Opinion:McMILLIAN, Circuit Judge. Kiumars Farbakhsh seeks review of an order of the Board of Immigration Appeals denying his application for asylum pursuant to § 208 of the Immigration and Nationality Act (hereinafter INA or the Act), 8 U.S.C. § 1158 (1988). Matter of Farbakhsh, No. A28-384-574 (BIA Nov. 18, 1992). For reversal, petitioner argues the Board abused its discretion in failing to apply the proper standard of law in determining whether he had firmly resettled in Spain prior to seeking asylum in the United States and in requiring him to demonstrate compelling equities in favor of asylum. For the reasons discussed below, we deny the petition for review. Petitioner is a native and citizen of Iran. He unlawfully entered the United States from Canada in March 1987. He was arrested and deportation proceedings were begun. At the deportation hearing petitioner filed an application for asylum and for withholding of deportation on the grounds that he would be persecuted because of his political activities if he returned to Iran. During the mid-1970s, while a university student, petitioner joined a student organization that was critical of the government. The student organization published a political newspaper, organized demonstrations, and distributed leaflets critical of the government. Petitioner graduated from the university in 1979 and enlisted in the army. He served in the army until 1981 and while he was in the army he actively supported the student organization. In 1980 petitioner was arrested for posting a notice critical of the government. He was beaten up while in detention and was eventually released only after his family sought the assistance of a local mullah. Petitioner continued to participate in political activities critical of the government. He was arrested several times. In May 1982 he and several friends were arrested and detained for several days; petitioner was severely beaten and terrorized with a "mock" execution staged by revolutionary guards. Once again petitioner's family arranged his release through a local mullah. After his release, petitioner went into hiding. He feared that he would be arrested and killed by government officials. In September 1982 petitioner escaped to Turkey with the help of Kurdish smugglers. After his escape, his parents' home was searched and his younger brother was arrested and questioned. Petitioner stayed in Turkey for about four weeks. He then went to Italy and stayed there for several days. He then went to Spain because Spain did not require a visa for Iranian nationals. In Spain he contacted the United Nations High Commissioner for Refugees and was referred by that office to Spanish authorities. Petitioner then left Spain for Portugal and stayed in Portugal for several months. In 1983, petitioner returned to Spain and, with the assistance of an attorney, he filed an application for refugee status in Spain. Petitioner did not have official permission to work or study in Spain and received financial support from his parents. At that time petitioner's younger brother had also escaped from Iran and had applied for refugee status in Spain, and petitioner's younger sister was attending medical school in Spain. Petitioner lived in Spain for almost four years. In 1987 he decided to leave Spain and join his older sister who was living in the United States. Petitioner did not believe that he would be able to find a job in Spain once he was granted refugee status and he no longer wanted to depend upon his family for financial support. Petitioner obtained a false British passport and entered Canada in February 1987, where he turned in the false passport. Canada granted him temporary resident status and one year to apply for asylum. About a month later, in March 1987, petitioner unlawfully entered the United States. At that time his older sister and her husband were students living in the United States and his parents were visiting them. In October 1987 the immigration judge found that petitioner failed to show that it was more likely than not that he would be persecuted in Iran and denied his application for withholding of deportation. The immigration judge granted petitioner's alternate application for voluntary departure. The immigration judge also denied petitioner's application for asylum because petitioner had "firmly resettled" in Spain and was no longer fleeing persecution when he entered the United States and because he wanted to come to the United States for economic reasons. Petitioner appealed the decision of the immigration judge to the Board. In November 1992 the Board reversed in part and affirmed in part. The Board held that petitioner had established a "clear probability" of persecution to warrant withholding of deportation and reversed that part of the decision of the immigration judge. The Board further held, however, that the immigration judge had not abused his discretion in denying the application for asylum because petitioner had "firmly resettled" in Spain and had not been in danger of being returned to Iran while he was in Spain. The Board noted that a finding of "firm resettlement" in a third country does not make an alien ineligible for asylum, but that it is one factor to be considered in determining whether to grant asylum. The Board concluded that petitioner had failed to show any compelling equities in favor of asylum. The Board noted that petitioner had passed through three countries without applying for asylum before arriving in the United States, his younger brother and younger sister lived in Spain, and petitioner had economic reasons for coming to the United States. The Board also noted that, although petitioner had stated that one of the reasons he wanted to come to the United States was to be reunited with members of his family, the family members living in the United States were not lawful permanent residents. This appeal followed. For reversal, petitioner argues the Board abused its discretion in denying his application for asylum. He argues the Board failed to apply the proper standard of law in determining whether he had firmly resettled in Spain prior to seeking asylum in the United States and in requiring him to demonstrate compelling equities in favor of asylum. He specifically argues that the fact that he lived in Spain for several years is not sufficient to establish his "firm resettlement" there because his application for refugee status was pending and he had not been granted permission to work or attend school in Spain. We have jurisdiction over the petition for review pursuant to § 106 of the Act, 8 U.S.C.A. § 1105a (West Supp. 1993). In order to establish eligibility for asylum under § 208 of the Act, 8 U.S.C. § 1158, petitioner had to demonstrate that he was a "refugee" as defined in § 101(a)(42)(A) of the Act, 8 U.S.C. § 1101(a)(42)(A), that is, that he was unwilling or unable to return to his country because of persecution or a well-founded fear of persecution on account of political opinion. In the present case, the Board determined that petitioner had demonstrated a "clear probability of persecution" in order to warrant withholding of deportation. The "clear probability of persecution" standard for withholding of deportation is higher than the "well-founded fear of persecution" standard required for refugee status. See, e.g., INS v. Cardoza-Fonseca, 480 U.S. 421, 445-50, 94 L. Ed. 2d 434, 107 S. Ct. 1207 (1986). Thus, petitioner established refugee status and eligibility for asylum. However, statutory eligibility for asylum does not necessarily mean that petitioner should have been granted asylum. Id. at 441. The decision to grant asylum is a matter committed to the discretion of the Attorney General. 8 U.S.C. § 1158(a). The applicant has the burden of production and persuasion in any application for asylum. E.g., Matter of Soleimani, Interim Decision No. 3118, 1989 WL 331872, at * 3 (BIA 1989). In that case the Board decided that 8 C.F.R. § 208.8(f)(1)(ii) (1988) (in effect until September 30, 1990), which required district directors to deny asylum to aliens who are firmly resettled in a third country, did not bar immigration judges or the Board in deportation proceedings from granting asylum to aliens deemed to have been firmly resettled. 1989 WL 331872, at * 5. Firm resettlement is a factor to be considered in determining whether asylum should be granted as a matter of discretion. Id. at * 4, citing Matter of Pula, 19 I. & N. Dec. 467, 473-74 (BIA 1987). However, a finding of firm resettlement will normally preclude a grant of asylum as a matter of discretion unless the applicant can demonstrate compelling, countervailing equities in favor of asylum. Matter of Soleimani, 1989 WL 331872, at * 6. An alien will not be found to be firmly resettled in a third country if it is shown that his [or her] physical presence in the United States is a consequence of his [or her] flight in search of refuge, and that his [or her] physical presence is reasonably proximate to the flight and not one following a flight remote in point of time or interrupted by an intervening residence in a third country reasonably constituting a termination of the original flight in search of refuge. The question of resettlement is not always limited solely to the inquiry of how much time has elapsed between the alien's flight and the asylum application. Other factors germane to the question of whether the alien is firmly resettled include family ties, intent, business or property connections, and other matters. Id. at * 7 (citations omitted). At issue in the present case is whether petitioner's intervening residence in Spain reasonably constituted a termination of his original flight from Iran in search of refuge. "An alien is deemed to be 'firmly resettled' if he [or she] has been offered permanent resettlement by another country as a consequence of his [or her] flight from persecution, unless it is established that the conditions of his [or her] residence in that country have been substantially and consciously restricted by the authorities of that country." Id. at * 6, citing 8 C.F.R. § 208.14 (1988) (effective until Sept. 30, 1990). Petitioner argues the conditions of his residence in Spain were too restricted to be consistent with firm resettlement. Petitioner notes that his application for refugee status had been pending for more than three years and, because he had not been granted official permission to work or attend school or government benefits, he had had to depend upon his family for financial support. We hold the record supports the Board's finding that petitioner had firmly resettled in Spain. Petitioner had lived more than four years in Spain without fear of being returned to Iran; he initially intended to remain in Spain because he filed an application for refugee status there; his application for refugee status was pending; his younger brother and younger sister were living in Spain. Moreover, petitioner's travels do not suggest that his arrival in the United States in 1987 was reasonably proximate to his flight from persecution in Iran in 1982. In other words, petitioner's stay in Spain was not a stopover en route to refuge in the United States. Compare Matter of Soleimani, 1989 WL 331872, at * 7 (10-month stay in Israel not considered firm resettlement; alien, who had been ill and had been hospitalized, stayed with her grandmother while recuperating and studied Hebrew). We also hold that the Board did not abuse its discretion in denying petitioner's application for asylum. Petitioner passed through several countries (Turkey, Italy, Spain, Portugal, Canada) en route to the United States; in Spain and Canada orderly refugee procedures were in fact available to him. He had applied for refugee status in Spain, and Canada had granted him temporary resident status and one year to apply for asylum. Although petitioner did not have official permission to work or study while he was living in Spain, he was financially supported by his family. He also had personal ties to Spain because his younger brother and younger sister were living in Spain. In addition, petitioner circumvented orderly refugee procedures by using a forged British passport and by entering the United States without inspection. Finally, petitioner failed to demonstrate any compelling, countervailing equities in favor of asylum. He is in good health and neither very young or elderly, and his stated reason for coming to the United States was economic. We note that the Board found that petitioner had proven a "clear probability of persecution" in Iran. In this regard, the Board reversed the immigration judge and ordered that petitioner not be deported to Iran. In affirming the Board, we uphold the Board's order that in accordance with § 243(h) of the Act, that petitioner shall not be deported to Iran. We further approve the Board's order that petitioner be allowed to depart from the United States voluntarily within thirty days from the date of our mandate or any other extension beyond that time as may be granted by the district director. In the event that petitioner does not voluntarily depart, we then hold that petitioner shall be deported in accordance with the provisions of § 243(a) of the Act. On this basis, the petition for review is denied and the decision of the Board is affirmed.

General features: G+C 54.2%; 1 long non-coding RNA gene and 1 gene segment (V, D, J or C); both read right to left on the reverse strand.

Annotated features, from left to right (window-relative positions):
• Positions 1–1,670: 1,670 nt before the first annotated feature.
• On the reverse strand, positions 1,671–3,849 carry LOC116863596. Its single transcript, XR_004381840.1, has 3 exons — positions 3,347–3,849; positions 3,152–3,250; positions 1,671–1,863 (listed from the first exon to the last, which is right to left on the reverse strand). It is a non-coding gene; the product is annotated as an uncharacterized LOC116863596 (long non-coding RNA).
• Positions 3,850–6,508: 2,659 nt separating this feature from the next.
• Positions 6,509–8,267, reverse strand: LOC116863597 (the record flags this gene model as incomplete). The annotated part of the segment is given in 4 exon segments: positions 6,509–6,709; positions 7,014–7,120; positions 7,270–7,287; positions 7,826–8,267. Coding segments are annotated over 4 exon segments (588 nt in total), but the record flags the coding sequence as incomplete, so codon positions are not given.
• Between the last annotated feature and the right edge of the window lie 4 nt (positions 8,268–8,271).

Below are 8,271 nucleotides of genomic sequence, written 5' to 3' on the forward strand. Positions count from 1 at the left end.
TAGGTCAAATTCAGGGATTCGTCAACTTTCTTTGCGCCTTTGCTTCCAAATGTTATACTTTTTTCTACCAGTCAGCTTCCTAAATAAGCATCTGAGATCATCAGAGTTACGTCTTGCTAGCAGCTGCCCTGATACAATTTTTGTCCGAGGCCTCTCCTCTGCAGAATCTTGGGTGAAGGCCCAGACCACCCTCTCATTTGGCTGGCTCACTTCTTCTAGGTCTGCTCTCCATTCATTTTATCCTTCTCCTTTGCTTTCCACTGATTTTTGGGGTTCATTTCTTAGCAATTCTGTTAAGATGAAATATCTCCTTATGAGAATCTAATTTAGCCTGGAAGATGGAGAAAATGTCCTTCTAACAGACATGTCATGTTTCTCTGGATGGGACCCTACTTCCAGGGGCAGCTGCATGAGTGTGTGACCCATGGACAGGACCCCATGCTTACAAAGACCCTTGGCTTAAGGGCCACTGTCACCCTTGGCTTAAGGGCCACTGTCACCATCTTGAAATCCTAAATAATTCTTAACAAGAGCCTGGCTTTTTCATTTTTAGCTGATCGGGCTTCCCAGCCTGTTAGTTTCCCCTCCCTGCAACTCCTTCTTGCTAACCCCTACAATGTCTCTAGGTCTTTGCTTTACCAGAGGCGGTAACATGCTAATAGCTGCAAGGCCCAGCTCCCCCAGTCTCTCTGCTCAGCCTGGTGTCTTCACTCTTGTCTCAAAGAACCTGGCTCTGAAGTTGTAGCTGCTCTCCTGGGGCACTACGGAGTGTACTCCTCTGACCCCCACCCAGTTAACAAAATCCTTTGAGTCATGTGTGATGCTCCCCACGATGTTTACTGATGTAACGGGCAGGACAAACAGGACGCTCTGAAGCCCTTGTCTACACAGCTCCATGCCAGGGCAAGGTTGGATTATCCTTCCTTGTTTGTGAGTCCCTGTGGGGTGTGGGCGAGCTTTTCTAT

The Immigration and Nationality Act was amended by the Immigration Act of 1990, Pub. L. No. 101-649, 104 Stat. 4978; however, the 1990 Act is not retroactive and does not apply to petitioner because he received his notice of deportation proceedings before March 1, 1991. The current regulations require a mandatory denial of asylum to aliens who are firmly resettled. 8 C.F.R. § 202.14 (1993) (effective Oct. 1, 1990). The Board found that the current regulations did not apply to petitioner's application for asylum which was filed before October 1, 1990. Administrative record at 8 n.5. Factors to be considered in determining whether to grant asylum include whether the alien passed through any other countries or arrived in the United States directly; whether orderly refugee procedures were in fact available to help the alien in any country he or she passed through; whether the alien made any attempts to seek asylum before coming to the United States; the length of time the alien remained in the third country; the living conditions, safety and potential for long-term residency in the third country; relatives legally living in or other personal ties to the United States; ties to any other countries where alien does not fear persecution; whether the alien engaged in fraud to circumvent orderly refugee procedures and the seriousness of the fraud (for example, fleeing with fraudulent documents is not considered as serious as entering the United States under the assumed identity of a United States citizen with a United States passport, especially if the passport was fraudulently obtained from the United States); and, finally, general humanitarian considerations such as the alien's age and health. Matter of Pula, 19 I. & N. Dec. 467, 473-74 (BIA 1987).